What foods can i eat with a wheat allergy

Wheat allergy symptoms can vary in severity from a mild, flu-like condition to a life-threatening, all-body reaction (known as anaphylaxis).

The speed by which symptoms develop can also vary. With an IgE-mediated reaction, in which the body responds to an antibody known as immunoglobulin E (IgE), the symptoms can happen within minutes or hours of eating wheat. With a non-IgE-mediated reaction, symptoms may not appear until a day or two later as a result of other components of the immune system aside from IgE​

A wheat allergy can affect one or several organ systems at once and may include:

  1. Respiratory symptoms, including rhinitis, asthma, wheezing, and respiratory distress
  2. Dermatologic symptoms including eczema, hives, blisters, and the swelling of the hands and face
  3. Oropharyngeal symptoms including mouth and throat itchiness, coughing, and the swelling of the tongue and throat
  4. Digestive symptoms, including abdominal pain, bloating, nausea, diarrhea, and vomiting
  5. Neurological symptoms such as headaches, dizziness, blurred vision, confusion, and seizures

In more severe forms of anaphylaxis, people will commonly describe a "feeling of impending doom" in relation to their deteriorating state.

Signs and symptoms

Wheat allergies are not altogether diverse from other food allergies or respiratory allergies.

However two conditions, exercise/aspirin induced anaphylaxis and urticaria, happen more frequently with wheat allergies.

Common symptoms of a wheat allergy include sacroiliitis, eczema (atopic dermatitis), hives (urticaria), asthma, «hay fever» (allergic rhinitis), angioedema (tissue swelling due to fluid leakage from blood vessels), abdominal cramps, nausea, and vomiting.[16] Rarer symptoms include[citation needed]anaphylactic shock, anxiety, arthritis, bloated stomach, chest pains, depression or mood swings, diarrhea, dizziness, headache, joint and muscle aches and pains (may be associated with progressive arthritis), palpitations, psoriasis, irritable bowel syndrome (IBS), swollen throat or tongue, tiredness and lethargy, and unexplained cough.

Reactions may become more severe with repeated exposure.

Urticaria, atopy, eczema

Contact sensitivity,[20]atopic dermatitis,[21]eczema, and urticaria appear to be related phenomena, the cause of which is generally believed to be the hydrophobic prolamin components of certain Triticeae, Aveneae cultivars. In wheat one of these proteins is ω-gliadin (Gli-B1 gene product). A study of mothers and infants on an allergen-free diet demonstrated that these conditions can be avoided if wheat sensitive cohort in the population avoid wheat in the first year of life.[22] As with exercise induced anaphylaxis, aspirin (also: tartrazine, sodium benzoate, sodium glutamate (MSG), sodium metabisulfite, tyramine) may be sensitizing factors for reactivity.[23] Studies of the wheat-dependent exercise induced anaphylaxis protest that atopy and EIA can be triggered from the ingestion of that aspirin and probably NSAIDs permit the entry of wheat proteins into the blood, where IgE reacts within allergens in the dermal tissues.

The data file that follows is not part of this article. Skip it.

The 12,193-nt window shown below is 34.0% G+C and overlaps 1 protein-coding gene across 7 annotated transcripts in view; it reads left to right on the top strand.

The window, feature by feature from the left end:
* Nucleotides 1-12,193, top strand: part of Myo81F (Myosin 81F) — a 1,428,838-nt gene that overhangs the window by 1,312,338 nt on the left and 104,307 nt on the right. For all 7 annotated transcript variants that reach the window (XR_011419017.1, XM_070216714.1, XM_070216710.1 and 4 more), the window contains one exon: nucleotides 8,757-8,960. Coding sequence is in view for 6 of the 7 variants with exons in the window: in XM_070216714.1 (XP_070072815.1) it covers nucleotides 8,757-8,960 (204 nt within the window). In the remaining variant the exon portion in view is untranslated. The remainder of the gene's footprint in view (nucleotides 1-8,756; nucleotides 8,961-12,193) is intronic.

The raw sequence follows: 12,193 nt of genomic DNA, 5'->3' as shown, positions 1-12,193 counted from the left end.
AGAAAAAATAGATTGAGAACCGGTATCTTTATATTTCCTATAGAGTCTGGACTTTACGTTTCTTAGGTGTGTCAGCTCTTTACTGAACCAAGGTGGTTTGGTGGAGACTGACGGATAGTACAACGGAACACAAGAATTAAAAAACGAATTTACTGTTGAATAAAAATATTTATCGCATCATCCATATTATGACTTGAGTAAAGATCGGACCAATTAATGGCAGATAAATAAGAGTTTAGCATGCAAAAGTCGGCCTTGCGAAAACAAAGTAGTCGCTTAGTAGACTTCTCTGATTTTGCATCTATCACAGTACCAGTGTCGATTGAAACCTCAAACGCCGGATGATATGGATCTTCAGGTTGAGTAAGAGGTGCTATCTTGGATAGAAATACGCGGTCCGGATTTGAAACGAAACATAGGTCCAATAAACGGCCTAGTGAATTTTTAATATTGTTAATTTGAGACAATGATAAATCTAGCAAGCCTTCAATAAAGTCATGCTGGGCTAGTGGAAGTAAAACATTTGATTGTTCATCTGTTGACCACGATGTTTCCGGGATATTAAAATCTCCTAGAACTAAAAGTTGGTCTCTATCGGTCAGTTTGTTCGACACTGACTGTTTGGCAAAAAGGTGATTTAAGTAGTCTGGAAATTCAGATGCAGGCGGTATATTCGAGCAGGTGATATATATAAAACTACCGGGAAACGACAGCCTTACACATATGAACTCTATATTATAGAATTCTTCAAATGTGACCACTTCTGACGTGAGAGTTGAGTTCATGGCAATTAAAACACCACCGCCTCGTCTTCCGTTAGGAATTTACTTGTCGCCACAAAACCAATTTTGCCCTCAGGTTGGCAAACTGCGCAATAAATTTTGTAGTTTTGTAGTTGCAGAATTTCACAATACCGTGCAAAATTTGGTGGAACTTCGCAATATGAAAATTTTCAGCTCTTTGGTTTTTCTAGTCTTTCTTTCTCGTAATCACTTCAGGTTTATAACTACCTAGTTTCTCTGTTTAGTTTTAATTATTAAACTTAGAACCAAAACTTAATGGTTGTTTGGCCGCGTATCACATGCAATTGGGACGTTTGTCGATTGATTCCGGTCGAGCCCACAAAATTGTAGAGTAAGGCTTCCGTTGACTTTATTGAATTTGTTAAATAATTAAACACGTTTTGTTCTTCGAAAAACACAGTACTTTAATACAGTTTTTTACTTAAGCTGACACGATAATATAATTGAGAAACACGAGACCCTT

Some individuals may be so sensitive that low dose aspirin therapy can increase risk for both atopy and WDEIA.

Wheat allergies were also common with contact dermatitis. A primary cause was the donning agent used for latex gloves prior to the s, however most gloves now use protein free starch as a donning agent.

Asthma, anaphylaxis, nasal allergies

Exercise-induced anaphylaxis

Main article: Exercise Induced Anaphylaxis (EIA)

Wheat gliadins and potentially oat avenins are associated with another disease, known as wheat-dependent exercise induced anaphylaxis (WDEIA) which is similar to baker’s allergy as both are mediated by IgE responses.[17] In WDEIA, however, the ω-gliadins or a high molecular weight glutenin subunit, and similar proteins in other Triticeae genera, enter the blood stream during exercise where they cause acute asthmatic or allergic reaction.[17] Wheat may specifically induce WDEIA and certain chronic urticaria because the anti-gliadin IgE detects ω5-gliadins expressed by most of the Gli-B1 alleles, but prolamins extracted from rye or wheat/rye translocates invoke almost no responses.[17] The Gli-B1 gene in wheat, Triticum aestivum, comes from the progenitor species Aegilops speltoides.

This indicates that nascent mutations on the B genome of wheat are from a little number of cultivated Triticeae species.[18]

Baker’s allergy

Baker’s allergy has a ω-gliadin component and thioredoxin hB component.[19] In addition, a gluten-extrinsic allergen has been identified as aspergillusamylase, added to flour to increase its baking properties.

Rheumatoid arthritis

There appears to be an association of rheumatoid arthritis (RA) both with gluten sensitive enteropathy (GSE) and gluten allergies.[24] RA in GSE/CD may be secondary to tissue transglutaminase (tTG) autoimmunity.

In a recent study in Turkey, 8 of 20 RA patients had wheat reactivities on the radioallergosorbent test (RAST). When this allergic food and every other patient specific RAST+ foods were removed half of the patients had improved RA by serological markers. In patients with wheat allergies, rye was effectively substituted.[25] This may indicate that some proportion of RA in GSE/CD is due to downstream effects of allergic responses. In addition, cross-reactive anti-beef-collagen antibodies (IgG) may explain some rheumatoid arthritis (RA) incidences.[26]


Migraines. In the tardy 70s it was reported that people with migraines had reactions to food allergens, love RA, the most common reaction was to wheat (78%), orange, eggs, tea, coffee, chocolate, milk, beef, corn, cane sugar, and yeast.

When 10 foods causing the most reactions were removed migraines fell precipitously, hypertension declined.[27] Some specific instances are attributed to wheat.[28]

Autism. Parents of children with autism often ascribe the children’s gastrointestinal symptoms to allergies to wheat and other foods. The published data on this approach are sparse, with the only double-blind study reporting negative results.[29]

Types of allergens

There are four major classes of seed storage proteins: albumins, globulins, prolamins and glutelins. Within wheat, prolamins are called gliadins and glutelins are called glutenins.